I accidentally signed up for Pokémon Home, a subscription service allowing Pokémon to be stored in the cloud, using an incorrect Nintendo account. This essentially renders the service useless to me at this time.

The FAQ for Pokémon Home states: "Unfortunately, we are unable to offer refunds for a Pokémon HOME subscription for any reason." Pokémon Home FAQ

Q1: Is this against EU distance selling regulations? Can I still claim a refund?

From the guidance on witch.co.uk, an exclusion to the regulations is applied for "contracts for services where you agreed to the service starting before the seven working days has expired - as long as the seller has provided all the information detailed above." I'm not sure what information they refer to, does this invalidate my case for a refund?

I have lodged a question with Pokémon Home support, requesting a refund based on the distance selling regulations, but after 36 hours I haven't received a reply yet.

Q2: If I request a refund within seven days, but the seller does not respond, what are my rights?

Thanks for your help.

1 Answer 1


This is indeed against EU distance selling regulations. As a digital service, this is not subject to any of the named exceptions. You have the right to cancel the service, even without stating a reason.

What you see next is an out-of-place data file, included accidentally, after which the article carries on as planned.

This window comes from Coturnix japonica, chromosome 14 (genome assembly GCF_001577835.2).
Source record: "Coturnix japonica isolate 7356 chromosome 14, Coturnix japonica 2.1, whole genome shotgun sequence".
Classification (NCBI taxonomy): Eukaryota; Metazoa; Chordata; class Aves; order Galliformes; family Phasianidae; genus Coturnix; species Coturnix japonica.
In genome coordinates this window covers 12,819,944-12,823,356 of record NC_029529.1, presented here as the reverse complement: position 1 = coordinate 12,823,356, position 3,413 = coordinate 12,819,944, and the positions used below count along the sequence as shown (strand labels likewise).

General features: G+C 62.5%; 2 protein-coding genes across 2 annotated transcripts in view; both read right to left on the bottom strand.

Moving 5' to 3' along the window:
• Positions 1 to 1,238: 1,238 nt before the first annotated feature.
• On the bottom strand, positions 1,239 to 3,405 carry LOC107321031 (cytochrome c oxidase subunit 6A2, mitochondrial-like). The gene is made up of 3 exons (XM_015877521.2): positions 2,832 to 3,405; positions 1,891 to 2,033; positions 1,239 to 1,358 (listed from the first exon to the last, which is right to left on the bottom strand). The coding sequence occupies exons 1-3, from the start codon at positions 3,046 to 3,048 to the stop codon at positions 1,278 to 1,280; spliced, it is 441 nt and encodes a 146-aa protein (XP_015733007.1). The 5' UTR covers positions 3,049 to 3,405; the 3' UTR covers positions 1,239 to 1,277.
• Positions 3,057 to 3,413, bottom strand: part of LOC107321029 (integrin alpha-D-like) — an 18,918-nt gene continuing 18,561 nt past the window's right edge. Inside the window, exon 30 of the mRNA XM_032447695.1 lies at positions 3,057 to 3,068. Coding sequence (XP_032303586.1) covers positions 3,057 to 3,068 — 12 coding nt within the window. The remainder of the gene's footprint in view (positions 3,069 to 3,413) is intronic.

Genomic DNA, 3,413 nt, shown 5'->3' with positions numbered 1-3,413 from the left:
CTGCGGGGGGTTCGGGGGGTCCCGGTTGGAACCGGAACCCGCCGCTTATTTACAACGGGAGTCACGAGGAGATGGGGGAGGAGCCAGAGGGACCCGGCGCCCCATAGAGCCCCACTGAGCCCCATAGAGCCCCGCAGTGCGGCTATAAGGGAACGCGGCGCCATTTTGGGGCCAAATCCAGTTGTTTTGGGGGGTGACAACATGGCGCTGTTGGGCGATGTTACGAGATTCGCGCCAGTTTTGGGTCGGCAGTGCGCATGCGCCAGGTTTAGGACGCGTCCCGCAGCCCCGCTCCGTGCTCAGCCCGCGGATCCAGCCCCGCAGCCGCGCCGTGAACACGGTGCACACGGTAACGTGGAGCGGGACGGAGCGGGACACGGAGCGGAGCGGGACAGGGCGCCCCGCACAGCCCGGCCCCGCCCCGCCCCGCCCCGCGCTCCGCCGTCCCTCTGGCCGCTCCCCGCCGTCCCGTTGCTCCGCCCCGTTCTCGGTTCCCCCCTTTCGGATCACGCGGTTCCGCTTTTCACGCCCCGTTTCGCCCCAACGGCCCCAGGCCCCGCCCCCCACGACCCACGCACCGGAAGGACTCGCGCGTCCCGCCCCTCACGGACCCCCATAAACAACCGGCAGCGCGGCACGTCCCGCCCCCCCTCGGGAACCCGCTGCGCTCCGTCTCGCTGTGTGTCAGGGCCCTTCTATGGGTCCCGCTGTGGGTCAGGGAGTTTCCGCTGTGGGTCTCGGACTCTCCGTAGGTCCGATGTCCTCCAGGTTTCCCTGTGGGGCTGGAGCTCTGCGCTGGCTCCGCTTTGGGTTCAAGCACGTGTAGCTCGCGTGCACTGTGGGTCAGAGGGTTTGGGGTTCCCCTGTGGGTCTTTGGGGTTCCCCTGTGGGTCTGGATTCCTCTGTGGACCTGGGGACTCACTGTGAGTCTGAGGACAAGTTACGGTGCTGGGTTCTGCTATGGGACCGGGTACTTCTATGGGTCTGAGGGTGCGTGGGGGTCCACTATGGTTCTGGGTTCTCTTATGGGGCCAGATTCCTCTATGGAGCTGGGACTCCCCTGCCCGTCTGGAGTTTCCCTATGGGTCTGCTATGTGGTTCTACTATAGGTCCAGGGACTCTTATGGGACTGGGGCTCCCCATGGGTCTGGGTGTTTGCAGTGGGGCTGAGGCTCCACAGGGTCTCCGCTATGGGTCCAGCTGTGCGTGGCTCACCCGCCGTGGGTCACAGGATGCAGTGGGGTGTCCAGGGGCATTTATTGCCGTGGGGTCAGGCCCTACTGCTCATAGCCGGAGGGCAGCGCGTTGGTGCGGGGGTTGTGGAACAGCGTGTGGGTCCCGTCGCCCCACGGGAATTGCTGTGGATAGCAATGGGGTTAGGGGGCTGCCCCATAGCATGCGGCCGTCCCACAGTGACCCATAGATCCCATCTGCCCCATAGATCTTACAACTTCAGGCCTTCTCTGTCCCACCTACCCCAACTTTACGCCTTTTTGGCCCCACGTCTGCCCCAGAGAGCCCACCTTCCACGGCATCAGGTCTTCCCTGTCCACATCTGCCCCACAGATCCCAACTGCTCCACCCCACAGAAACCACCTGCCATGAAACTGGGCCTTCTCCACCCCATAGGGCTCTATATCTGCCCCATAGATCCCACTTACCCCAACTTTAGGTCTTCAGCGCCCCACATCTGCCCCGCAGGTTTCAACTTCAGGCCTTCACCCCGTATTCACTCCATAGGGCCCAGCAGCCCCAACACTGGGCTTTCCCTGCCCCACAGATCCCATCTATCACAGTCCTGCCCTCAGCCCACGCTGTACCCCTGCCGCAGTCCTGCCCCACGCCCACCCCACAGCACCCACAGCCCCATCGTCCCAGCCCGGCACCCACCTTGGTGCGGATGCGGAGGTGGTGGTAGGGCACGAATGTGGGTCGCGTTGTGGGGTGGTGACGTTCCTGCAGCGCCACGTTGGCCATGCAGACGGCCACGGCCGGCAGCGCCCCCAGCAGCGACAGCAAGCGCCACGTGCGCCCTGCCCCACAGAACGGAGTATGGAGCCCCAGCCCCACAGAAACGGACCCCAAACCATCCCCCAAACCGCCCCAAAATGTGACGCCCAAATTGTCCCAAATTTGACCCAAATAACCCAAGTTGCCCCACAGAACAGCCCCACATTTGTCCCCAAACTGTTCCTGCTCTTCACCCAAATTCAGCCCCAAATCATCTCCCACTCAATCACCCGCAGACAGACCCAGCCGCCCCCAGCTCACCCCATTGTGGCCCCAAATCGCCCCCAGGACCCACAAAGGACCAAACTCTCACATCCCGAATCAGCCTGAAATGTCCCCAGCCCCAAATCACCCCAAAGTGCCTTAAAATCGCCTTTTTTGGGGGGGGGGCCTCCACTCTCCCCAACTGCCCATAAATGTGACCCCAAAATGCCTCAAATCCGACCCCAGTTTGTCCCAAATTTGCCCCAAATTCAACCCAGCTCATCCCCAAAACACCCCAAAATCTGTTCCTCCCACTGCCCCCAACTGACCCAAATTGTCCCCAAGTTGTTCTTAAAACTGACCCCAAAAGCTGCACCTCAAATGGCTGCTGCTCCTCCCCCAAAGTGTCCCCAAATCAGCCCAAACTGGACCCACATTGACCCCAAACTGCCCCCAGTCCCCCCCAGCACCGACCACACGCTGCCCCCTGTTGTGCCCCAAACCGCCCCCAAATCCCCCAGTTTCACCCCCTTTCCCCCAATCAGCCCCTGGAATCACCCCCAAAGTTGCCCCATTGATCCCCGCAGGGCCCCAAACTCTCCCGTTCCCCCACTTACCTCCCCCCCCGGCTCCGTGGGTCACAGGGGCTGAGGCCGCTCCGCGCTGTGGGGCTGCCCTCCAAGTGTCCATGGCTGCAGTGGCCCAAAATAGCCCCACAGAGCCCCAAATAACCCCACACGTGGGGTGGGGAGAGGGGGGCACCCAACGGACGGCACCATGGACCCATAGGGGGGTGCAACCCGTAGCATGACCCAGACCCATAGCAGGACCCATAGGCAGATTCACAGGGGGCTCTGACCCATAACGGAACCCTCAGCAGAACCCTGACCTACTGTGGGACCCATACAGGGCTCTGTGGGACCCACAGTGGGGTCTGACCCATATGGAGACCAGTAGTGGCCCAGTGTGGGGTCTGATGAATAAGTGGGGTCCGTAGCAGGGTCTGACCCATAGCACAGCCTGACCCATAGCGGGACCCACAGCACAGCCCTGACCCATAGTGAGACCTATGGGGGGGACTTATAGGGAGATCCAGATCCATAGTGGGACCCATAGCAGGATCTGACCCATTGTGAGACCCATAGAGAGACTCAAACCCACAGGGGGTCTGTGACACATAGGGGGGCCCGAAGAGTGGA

There is indeed an exception for contracts that have started at your explicit request. The "explicit" is important. This cannot be an implied request or a FAQ entry. Typically a service provider will have you tick an explicit box stating that you want the service commences immediately, and that you understand that you waive your right to cancel the service.

The Distance Selling Regulations require that the seller provides a lot of information up front, such as their business identity, contact details, Terms of Service, etcetera. It's likely that Nintendo's lawyers ticked all the boxes here.

You've waited 36 hours, but legally Nintendo has 30 days. After that the easiest way would be to get a credit card chargeback, but if you paid by other means you'll need to pursue legal action.

N.B. You've quoted a British site but tagged it as European-Union. The general EU rule is 14 days for you to cancel, not 7. But that doesn't matter since you've made the request in time.

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